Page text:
When married couples are similar ages, estate planning is typically a joint process. The couples are like-minded when it comes to their property and beneficiaries. When a couple has a significant age difference, however, the estate planning process can be a little more complicated, as the couple may have different priorities or ideas about the distribution of their assets. In today’s blog, we’re sharing some estate planning advice and posing questions that couples should consider.

Organize and Update Your Shared Accounts

One of the first steps in estate planning is to get your paperwork organized. Make sure you have your medical, financial, and business documents organized all in one place. This can include regular bills, account statements, tax returns, medical records, insurance information, and a list of important contacts (ex: accountant, doctor, lawyer). You may want to store the paperwork in a fireproof lockbox.

Once you have consolidated your documents, check to ensure that the bills and accounts are updated. Check the users listed, the beneficiaries, and everyone’s contact information. Make sure that both spouses understand the recurring bills and from which account to pay them.

Managing Your Finances

For your estate plan to work, you need to have an honest conversation about current and future finances. Here are a few questions to consider:

  • Is either spouse still working? If one or both decides to retire, how might that impact your income and insurance coverage?
  • Have you met with an accountant about your future finances? Can you afford to support your lifestyle on one or fewer monthly paychecks?
  • Do you have a plan in place concerning minimum distributions from your retirement accounts? Will both of you be using the funds from the retirement account?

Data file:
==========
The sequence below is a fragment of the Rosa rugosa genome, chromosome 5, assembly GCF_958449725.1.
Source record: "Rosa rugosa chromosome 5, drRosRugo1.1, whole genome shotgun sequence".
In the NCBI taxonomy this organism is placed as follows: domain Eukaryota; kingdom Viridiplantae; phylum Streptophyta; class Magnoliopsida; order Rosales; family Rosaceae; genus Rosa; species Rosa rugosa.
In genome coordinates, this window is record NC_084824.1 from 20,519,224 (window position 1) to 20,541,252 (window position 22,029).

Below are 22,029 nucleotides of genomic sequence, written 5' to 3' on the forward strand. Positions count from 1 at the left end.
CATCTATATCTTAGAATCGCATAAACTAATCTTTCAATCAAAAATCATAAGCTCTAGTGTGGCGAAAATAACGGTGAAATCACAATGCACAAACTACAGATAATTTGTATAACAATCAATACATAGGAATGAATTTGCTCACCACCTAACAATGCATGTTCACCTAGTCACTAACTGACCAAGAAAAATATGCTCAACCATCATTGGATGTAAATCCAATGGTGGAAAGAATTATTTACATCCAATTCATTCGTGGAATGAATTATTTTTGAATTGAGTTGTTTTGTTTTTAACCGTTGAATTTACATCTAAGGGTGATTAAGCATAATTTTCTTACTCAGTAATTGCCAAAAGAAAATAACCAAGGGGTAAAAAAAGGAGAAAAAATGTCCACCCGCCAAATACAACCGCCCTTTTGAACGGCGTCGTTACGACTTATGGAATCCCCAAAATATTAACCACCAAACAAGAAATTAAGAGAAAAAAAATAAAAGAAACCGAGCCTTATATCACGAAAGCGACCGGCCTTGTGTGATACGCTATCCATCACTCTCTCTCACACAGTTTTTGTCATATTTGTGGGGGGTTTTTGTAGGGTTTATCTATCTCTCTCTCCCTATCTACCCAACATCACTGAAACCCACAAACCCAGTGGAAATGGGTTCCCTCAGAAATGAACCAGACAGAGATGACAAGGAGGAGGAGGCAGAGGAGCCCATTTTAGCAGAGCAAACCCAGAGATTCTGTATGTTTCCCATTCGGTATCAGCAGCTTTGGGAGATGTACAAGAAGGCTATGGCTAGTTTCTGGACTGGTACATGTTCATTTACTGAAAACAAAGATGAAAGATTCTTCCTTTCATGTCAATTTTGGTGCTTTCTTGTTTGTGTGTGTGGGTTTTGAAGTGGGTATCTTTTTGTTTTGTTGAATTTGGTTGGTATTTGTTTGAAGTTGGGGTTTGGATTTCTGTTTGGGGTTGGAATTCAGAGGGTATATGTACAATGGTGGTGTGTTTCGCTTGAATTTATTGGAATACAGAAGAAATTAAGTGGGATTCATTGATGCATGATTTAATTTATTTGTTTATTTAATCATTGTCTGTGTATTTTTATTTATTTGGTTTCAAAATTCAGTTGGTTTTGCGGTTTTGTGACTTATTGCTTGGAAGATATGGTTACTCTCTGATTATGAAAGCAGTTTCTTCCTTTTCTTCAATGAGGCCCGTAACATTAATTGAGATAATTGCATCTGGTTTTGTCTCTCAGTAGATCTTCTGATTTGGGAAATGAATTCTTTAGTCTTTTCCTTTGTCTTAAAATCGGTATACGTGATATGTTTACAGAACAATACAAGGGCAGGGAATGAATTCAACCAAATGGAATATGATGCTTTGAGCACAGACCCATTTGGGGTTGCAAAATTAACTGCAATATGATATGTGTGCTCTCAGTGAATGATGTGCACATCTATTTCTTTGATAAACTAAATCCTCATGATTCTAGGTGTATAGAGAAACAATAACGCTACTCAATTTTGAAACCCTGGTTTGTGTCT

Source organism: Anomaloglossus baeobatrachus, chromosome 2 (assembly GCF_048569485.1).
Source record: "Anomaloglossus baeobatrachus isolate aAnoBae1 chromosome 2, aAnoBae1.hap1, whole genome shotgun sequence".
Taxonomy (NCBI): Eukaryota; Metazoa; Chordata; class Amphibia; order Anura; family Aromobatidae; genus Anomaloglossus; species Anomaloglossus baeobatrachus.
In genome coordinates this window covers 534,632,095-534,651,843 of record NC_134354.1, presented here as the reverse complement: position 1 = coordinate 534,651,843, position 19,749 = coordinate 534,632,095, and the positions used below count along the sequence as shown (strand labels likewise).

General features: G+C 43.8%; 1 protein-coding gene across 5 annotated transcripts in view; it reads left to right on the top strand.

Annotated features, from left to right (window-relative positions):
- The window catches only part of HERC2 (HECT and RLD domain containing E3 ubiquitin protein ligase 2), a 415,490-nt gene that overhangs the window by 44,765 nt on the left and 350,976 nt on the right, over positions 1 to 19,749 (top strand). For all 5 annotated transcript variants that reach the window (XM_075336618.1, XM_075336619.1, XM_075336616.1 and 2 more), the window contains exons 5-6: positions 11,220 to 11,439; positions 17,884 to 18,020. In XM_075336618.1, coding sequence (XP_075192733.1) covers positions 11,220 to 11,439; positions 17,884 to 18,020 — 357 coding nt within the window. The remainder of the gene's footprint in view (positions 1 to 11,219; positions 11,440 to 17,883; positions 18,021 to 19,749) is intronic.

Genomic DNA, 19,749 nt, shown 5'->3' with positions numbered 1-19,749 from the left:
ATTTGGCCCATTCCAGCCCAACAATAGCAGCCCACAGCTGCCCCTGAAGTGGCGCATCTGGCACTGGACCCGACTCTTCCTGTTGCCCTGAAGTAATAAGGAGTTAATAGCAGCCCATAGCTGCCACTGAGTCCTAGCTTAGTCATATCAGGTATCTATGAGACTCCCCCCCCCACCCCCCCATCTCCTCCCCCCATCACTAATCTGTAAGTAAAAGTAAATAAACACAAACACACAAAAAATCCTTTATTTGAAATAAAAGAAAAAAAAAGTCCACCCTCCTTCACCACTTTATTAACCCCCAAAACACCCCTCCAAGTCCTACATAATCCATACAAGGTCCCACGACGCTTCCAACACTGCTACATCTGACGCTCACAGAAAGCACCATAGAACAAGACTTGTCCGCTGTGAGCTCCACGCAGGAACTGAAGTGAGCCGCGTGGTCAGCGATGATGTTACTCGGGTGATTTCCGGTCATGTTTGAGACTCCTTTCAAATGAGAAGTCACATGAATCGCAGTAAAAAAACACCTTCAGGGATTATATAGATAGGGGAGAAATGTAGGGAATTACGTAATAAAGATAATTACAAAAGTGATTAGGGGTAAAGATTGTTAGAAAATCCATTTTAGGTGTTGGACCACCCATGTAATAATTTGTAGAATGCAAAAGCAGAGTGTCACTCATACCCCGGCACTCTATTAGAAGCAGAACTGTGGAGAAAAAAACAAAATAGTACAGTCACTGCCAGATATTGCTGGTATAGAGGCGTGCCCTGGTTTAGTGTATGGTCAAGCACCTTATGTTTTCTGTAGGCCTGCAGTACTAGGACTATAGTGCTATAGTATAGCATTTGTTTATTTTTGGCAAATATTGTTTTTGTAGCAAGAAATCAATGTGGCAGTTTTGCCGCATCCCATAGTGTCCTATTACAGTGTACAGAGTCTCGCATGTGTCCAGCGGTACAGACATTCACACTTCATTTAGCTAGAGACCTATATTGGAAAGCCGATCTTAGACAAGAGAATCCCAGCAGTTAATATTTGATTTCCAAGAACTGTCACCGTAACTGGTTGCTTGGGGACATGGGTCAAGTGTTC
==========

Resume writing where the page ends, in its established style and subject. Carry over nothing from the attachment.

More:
• How do you plan to spend your retirement? Are you planning on joint or separate ventures?

Creating an Estate Plan

An estate plan will help guarantee that your loved ones will be taken care of and that your property and investments will be distributed as per your wishes. Here are a few questions to consider when crafting your estate plan.

  • Who will be your Power of Attorney? Do you want your Power of Attorney to handle all of your financial, legal, and real estate decisions – or would you prefer to name separate Powers of Attorney for these different areas?
  • When do you want your Power of Attorney paperwork to take effect?
  • Who will be your Medical Power of Attorney (the person relaying your medical preferences)? Have you named them in your Advance Directive for Health Care?
  • What if your designated Power of Attorney or Medical Power of Attorney cannot act on your behalf? Do you have backup individuals in mind?
  • Who will be your beneficiaries? Will they inherit your assets outright, or will they have to meet certain conditions?
  • How will your children inherit from your estate? If you have children, adopted children, and/or step-children, will they all be treated equally in your estate plan?

Once you have completed your estate plan, it’s important to revisit the documents every few years or after a major life event. You want to make sure your designations match your current family structure and wishes.


Have Questions? Contact Brian M. Douglas & Associates


If you have questions about creating an estate plan that protects your life’s work and your loved ones, please reach out to Brian M. Douglas & Associates. Our team of experienced estate planning and probate attorneys will be happy to walk you through your best options. To schedule a consultation, you can reach us at (770) 933-9009 or use our online contact form.